Recovery Riches: The U.S. Housing Market Gained $11 Trillion in Value in the 2010s – Zillow Research
- The combined value of every residential home in the United States was $33.6 trillion at the end of 2019, up 3.4% ($1.1 trillion) from a year ago and 51% ($11.3 trillion) from the start of the decade.
- The total value of the U.S. housing stock is almost equal to the combined 2018 GDPs of the U.S.A. (~$20.5 trillion) and China (~$13.6 trillion), by far the world’s two largest national economies.
- Over the past decade, California’s housing stock grew in value by more than $3.1 trillion, by far the largest such growth of any single state – and comfortably more than the combined total of the next four states on the list.
The combined value of every residential home in the United States is a staggering $33.6 trillion – almost equal to the combined 2018 GDPs of the U.S.A. (~$20.5 trillion) and China (~$13.6 trillion), by far the world’s two largest national economies. If all the 2,200+ billionaires in the world (as of 2018) were to pool their assets, their paltry $9.1 trillion in wealth couldn’t even buy a third of the nation’s homes.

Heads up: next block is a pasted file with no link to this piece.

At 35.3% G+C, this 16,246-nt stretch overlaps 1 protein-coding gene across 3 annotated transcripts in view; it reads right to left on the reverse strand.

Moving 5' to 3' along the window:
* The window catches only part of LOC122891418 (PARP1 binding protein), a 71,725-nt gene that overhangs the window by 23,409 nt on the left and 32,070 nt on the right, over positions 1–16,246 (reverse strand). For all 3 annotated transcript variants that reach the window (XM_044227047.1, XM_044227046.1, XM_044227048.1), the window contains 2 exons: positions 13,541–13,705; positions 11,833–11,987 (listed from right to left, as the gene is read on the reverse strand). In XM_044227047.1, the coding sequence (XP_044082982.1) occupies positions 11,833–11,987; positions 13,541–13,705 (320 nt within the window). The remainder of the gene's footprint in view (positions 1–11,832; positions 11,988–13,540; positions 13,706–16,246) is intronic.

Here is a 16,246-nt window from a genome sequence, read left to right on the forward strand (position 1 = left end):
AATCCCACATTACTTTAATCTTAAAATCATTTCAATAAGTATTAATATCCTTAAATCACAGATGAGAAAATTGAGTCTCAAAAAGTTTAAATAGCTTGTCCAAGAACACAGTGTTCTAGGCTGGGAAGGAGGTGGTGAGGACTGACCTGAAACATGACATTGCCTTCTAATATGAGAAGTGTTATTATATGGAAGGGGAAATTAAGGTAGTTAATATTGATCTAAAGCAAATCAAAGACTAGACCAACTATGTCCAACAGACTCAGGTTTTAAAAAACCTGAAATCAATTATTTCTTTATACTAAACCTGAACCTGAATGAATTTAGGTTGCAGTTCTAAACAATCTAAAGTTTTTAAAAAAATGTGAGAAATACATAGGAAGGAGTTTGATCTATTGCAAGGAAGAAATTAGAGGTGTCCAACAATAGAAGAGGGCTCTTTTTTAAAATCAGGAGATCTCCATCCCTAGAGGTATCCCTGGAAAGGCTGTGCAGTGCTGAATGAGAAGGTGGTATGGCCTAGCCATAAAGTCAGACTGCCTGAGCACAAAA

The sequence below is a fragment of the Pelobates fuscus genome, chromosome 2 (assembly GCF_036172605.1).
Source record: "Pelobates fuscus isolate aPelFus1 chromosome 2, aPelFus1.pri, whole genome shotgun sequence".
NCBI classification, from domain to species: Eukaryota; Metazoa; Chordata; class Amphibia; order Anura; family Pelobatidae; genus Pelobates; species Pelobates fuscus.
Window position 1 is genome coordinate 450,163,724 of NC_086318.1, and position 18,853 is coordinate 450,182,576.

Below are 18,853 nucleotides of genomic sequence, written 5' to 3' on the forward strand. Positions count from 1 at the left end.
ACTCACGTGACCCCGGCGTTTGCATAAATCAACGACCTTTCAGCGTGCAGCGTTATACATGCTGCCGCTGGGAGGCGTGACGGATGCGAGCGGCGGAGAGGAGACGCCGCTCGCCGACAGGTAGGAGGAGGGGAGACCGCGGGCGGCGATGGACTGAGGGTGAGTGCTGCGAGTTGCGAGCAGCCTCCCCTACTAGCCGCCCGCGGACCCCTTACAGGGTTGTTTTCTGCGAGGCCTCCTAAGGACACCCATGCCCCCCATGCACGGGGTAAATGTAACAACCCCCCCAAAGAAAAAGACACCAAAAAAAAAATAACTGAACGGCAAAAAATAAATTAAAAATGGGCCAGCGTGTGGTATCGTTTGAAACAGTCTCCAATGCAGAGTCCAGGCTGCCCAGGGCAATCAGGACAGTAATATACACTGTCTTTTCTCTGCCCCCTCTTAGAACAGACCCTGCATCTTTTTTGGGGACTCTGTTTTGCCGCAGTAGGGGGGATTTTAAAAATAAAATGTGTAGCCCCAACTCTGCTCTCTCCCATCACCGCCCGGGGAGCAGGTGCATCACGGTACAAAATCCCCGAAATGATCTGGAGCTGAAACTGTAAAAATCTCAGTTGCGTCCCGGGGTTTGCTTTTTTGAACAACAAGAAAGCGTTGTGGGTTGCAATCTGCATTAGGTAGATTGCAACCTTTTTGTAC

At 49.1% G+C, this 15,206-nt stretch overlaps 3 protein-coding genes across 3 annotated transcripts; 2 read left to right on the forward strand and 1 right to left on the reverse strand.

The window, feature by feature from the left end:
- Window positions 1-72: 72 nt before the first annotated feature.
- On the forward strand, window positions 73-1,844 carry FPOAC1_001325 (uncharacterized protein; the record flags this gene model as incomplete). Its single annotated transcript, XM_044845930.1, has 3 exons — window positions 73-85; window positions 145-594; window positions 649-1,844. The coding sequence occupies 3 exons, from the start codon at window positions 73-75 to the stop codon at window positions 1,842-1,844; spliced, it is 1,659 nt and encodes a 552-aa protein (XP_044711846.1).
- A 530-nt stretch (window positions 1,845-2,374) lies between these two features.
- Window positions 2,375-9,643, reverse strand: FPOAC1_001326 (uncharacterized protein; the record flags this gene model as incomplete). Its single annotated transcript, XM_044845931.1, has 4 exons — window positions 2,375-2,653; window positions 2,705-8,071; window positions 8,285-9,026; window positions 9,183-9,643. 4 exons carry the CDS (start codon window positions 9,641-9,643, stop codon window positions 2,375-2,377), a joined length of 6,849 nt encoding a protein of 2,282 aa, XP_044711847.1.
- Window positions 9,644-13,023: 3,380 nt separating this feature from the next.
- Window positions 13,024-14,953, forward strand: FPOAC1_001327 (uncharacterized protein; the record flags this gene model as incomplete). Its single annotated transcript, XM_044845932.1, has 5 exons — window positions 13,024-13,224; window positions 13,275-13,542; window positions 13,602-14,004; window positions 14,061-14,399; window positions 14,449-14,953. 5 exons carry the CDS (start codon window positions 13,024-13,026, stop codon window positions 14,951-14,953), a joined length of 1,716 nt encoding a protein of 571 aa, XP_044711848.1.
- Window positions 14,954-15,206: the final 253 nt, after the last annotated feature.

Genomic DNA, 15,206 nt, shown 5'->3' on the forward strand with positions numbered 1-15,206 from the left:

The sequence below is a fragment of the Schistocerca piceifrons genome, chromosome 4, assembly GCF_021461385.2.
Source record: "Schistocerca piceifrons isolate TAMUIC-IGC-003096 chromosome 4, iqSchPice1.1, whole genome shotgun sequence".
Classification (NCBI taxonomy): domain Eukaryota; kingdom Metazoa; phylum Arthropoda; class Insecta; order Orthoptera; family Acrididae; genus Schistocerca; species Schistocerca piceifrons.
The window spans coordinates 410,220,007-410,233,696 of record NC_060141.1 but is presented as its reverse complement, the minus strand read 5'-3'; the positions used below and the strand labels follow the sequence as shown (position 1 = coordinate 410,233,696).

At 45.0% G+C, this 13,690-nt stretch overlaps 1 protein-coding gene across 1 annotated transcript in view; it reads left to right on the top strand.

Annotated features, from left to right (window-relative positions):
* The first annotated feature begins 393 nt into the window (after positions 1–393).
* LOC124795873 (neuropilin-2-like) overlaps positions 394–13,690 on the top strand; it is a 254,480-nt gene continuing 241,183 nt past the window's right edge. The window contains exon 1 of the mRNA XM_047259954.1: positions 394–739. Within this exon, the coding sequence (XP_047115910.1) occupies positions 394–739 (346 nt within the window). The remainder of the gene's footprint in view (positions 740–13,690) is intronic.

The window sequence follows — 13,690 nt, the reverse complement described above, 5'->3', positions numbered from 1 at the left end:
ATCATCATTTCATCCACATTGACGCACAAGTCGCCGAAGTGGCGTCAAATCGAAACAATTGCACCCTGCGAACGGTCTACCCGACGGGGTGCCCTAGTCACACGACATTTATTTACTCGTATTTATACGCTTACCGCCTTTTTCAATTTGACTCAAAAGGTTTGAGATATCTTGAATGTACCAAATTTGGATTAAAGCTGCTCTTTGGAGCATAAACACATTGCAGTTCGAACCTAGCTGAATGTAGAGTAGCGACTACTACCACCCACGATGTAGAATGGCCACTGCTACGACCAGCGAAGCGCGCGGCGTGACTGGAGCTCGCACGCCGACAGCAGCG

Over the past year, between the end of 2018 and the end of 2019, the total value of every residential property in the country grew by 3.4%, or approximately $1.1 trillion – a sum higher than the entire 2018 GDP of all but 15 nations. But the real story may be in measuring the difference a decade can make: Between 2010 and the end of 2019, the total value of all U.S. homes grew 51%, or $11.3 trillion.
In 2010, the U.S. housing market was struggling to regain its footing in the wake of one of the largest economic and housing downturns on record. But a decade of economic recovery marked by low unemployment, low interest rates and a near-tripling of the Dow Jones Industrial Average contributed widespread home value growth. Of course, the U.S. housing market is really just a collection of state and regional markets, with some states and metro areas contributing more to the overall value and growth of the U.S. housing stock, and some contributing far less.